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Agriculture

Can 'worker flies' help Japan beat a honeybee shortage?

While popular with growers, squeamish consumers remain a hurdle

Fruit growers in Toyoda, Aichi Prefecture are using flies to pollinate strawberry flowers. (Photo by Koji Uema)

TOKYO -- Faced with declining numbers of honeybees, farmers in Japan are turning to a special breed of flies to pollinate crops.

Negative preconceptions aside, the practice is drawing attention as a new way to pollinate, one not affected by weather or stinging bees. Still, whether fly-based pollination can win over squeamish consumers enough to gain widespread acceptance is yet to be seen.

Japan Maggot Co., a medical venture that got its start at Okayama University, is raising pollinator flies in strictly controlled environments at a warehouse in a residential part of Okayama in southwestern Japan. According to the company's 59-year-old Takuya Sato, the shiny green flies are "sanitary."

Known as phaenicia sericata, or the common green bottle fly, the insects are most active in sunlight in the autumn, which their breeding devices at the company closely replicate. The flies are fed beef, poultry and sugared water to get them to lay eggs, which are raised separately and shipped as pupa to farmers, who then raise them into adult flies.

Japan Maggot has been raising green bottle fly larvae for medical purposes, mainly to help wounds in diabetic patients to mend by cleaning the wound and secreting antibacterials -- a process that can prevent amputations.

As pollinators, the flies work much like bees, flying to the flowers of fruits and vegetables to spread pollen, while nurturing themselves on nectar. Japan Maggot has named them Bee Fly.

Unlike more sedate and weather-sensitive bees, flies can work in a wide range of temperatures and are less affected by weather conditions. (Photo by Koji Uema)

The company produced some 40,000 pupae in fiscal 2011 when it began shipments, increasing this to 12 million in 2019. It now supplies flies to about 500 farmers, mainly strawberry growers.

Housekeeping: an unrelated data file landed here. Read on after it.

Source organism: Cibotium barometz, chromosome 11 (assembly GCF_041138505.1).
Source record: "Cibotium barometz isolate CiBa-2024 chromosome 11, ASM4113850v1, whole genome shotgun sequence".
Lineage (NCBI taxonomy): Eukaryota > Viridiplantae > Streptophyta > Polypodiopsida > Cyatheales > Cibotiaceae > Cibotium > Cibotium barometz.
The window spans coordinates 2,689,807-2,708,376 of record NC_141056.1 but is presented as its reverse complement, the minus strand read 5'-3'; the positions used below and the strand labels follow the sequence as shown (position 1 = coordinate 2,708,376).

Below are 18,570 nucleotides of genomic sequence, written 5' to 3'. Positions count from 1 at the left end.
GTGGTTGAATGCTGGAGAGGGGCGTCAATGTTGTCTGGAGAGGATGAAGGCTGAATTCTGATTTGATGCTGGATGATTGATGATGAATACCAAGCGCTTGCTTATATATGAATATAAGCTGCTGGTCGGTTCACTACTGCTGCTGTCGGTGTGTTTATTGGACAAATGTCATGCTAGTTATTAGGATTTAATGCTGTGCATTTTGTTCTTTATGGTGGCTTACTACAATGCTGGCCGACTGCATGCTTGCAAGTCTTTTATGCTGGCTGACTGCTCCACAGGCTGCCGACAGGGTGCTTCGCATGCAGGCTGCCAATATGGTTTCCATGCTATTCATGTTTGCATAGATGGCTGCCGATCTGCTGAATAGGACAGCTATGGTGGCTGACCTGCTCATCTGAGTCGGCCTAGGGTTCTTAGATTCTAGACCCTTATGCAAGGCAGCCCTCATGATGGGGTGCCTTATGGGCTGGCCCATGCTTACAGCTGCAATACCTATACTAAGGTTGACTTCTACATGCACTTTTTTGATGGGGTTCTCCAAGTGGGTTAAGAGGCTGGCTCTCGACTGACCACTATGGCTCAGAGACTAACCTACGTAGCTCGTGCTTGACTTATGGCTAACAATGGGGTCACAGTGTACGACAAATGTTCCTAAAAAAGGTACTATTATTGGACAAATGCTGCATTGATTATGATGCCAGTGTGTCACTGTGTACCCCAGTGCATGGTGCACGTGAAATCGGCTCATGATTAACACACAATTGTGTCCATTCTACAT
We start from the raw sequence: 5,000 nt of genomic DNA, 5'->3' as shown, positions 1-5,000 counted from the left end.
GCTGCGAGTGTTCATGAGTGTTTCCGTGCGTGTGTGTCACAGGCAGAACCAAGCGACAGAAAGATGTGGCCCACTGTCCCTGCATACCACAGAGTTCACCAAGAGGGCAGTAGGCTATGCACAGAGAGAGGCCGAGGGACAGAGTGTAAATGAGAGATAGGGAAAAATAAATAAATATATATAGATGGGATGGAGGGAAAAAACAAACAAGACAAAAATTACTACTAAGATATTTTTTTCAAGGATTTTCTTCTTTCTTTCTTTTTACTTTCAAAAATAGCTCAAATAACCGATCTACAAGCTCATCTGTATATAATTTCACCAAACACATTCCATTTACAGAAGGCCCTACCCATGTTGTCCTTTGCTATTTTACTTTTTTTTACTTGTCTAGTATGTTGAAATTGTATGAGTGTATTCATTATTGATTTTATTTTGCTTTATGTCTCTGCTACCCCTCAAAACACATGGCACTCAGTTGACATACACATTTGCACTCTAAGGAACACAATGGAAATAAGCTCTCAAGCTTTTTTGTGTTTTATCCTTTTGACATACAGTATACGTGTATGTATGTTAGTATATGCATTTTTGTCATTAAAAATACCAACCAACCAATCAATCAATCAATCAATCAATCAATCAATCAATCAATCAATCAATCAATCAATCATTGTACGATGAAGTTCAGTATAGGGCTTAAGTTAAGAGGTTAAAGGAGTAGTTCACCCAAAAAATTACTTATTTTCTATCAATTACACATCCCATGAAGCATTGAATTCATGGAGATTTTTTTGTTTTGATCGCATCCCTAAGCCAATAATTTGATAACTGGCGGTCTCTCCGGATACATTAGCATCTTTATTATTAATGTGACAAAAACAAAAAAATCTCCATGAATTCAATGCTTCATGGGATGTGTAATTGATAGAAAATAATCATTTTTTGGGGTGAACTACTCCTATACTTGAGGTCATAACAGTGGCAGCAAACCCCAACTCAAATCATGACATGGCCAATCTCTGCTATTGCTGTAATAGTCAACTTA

"I could ship nice strawberries thanks to [Bee Fly]," said Taiki Naruse, a grower in Aichi Prefecture. Naruse started using the flies in the autumn of 2019, letting 2,000 loose inside his greenhouses. "They don't sting," he laughed.

Decimated honeybee populations around the world have thrown the spotlight on Fly Bee as a possible substitute. With massive honeybee deaths occurring since the 1990s, a quarter of bees in the Northern Hemisphere are estimated to have died. Experts have yet to determine the exact cause for the phenomenon, but it may be linked to parasite-invested larvae failing to grow into adults, or the effects of agricultural chemicals.

Flies offer distinct benefits to growers. Unlike bees, which become less active and tend to stay in hives during hot, cold or cloudy days, flies can toil in temperatures ranging from 10 C to 35 C and under different weather conditions, according to experts.

To produce a neatly bell-shaped strawberry, a pollinating insect needs to walk around the flower and evenly deposit pollen on the pistil. Naruse decided to use Bee Fly because many strawberries he grew in early 2019 were malformed. Bee Fly helped solve the problem, earning the grower the highest quality "Shuhin" grade for more than 90% of strawberries harvested this winter.

Takeshi Nakano, 48, a marketing official with Japan Maggot, said Bee Fly will be a "savior." But it is an uphill climb to get people to shed their deep-rooted images of flies as super spreaders of diseases like vector coli, prompting the company to brand Bee Fly as a fairy-like mascot.

Strawberry growers have benefitted from Bee Fly, produced by Japan Maggot. (Photo by Koji Uema)

Nakano acknowledges it might take more time to win over the public. "I wonder how consumers will react if they know how we are using the flies," he said. Although Bee Fly is clean and harmless, "it's considerably difficult to rid people of their preconceptions."

Will the day ever come when worker flies instead of worker bees do most of the pollinating in Japanese greenhouses?

The Ministry of Agriculture, Forestry and Fisheries has noted that the number of honeybee colonies raised in Japan has remained mostly level over the past several years, standing at about 215,000 in 2019. Most of the colonies are for collecting honey. But an accurate accounting of colonies to produce pollinators is unknown due to the absence of data.

"While more and more people keep bees as a hobby amid booming demand for honey, professional beekeepers supplying bees as pollinators are faced with a shortage of successors to farms," one apiarist said. "They're trying to make ends meet by cutting the number of pollinators they deliver to farmers, but the situation has kept getting tougher every year."

The beekeeping business in Japan was seriously damaged in 2019 as two super typhoons destroyed numerous beehives. An infestation of mites also took its toll. As a result, "there are farmers unable to procure as many bees as they need," said an official at the Japan Beekeeping Association.

The farm ministry said it will figure out supply and demand for honeybees to prevent shortfalls, in cooperation with local governments and beekeepers.

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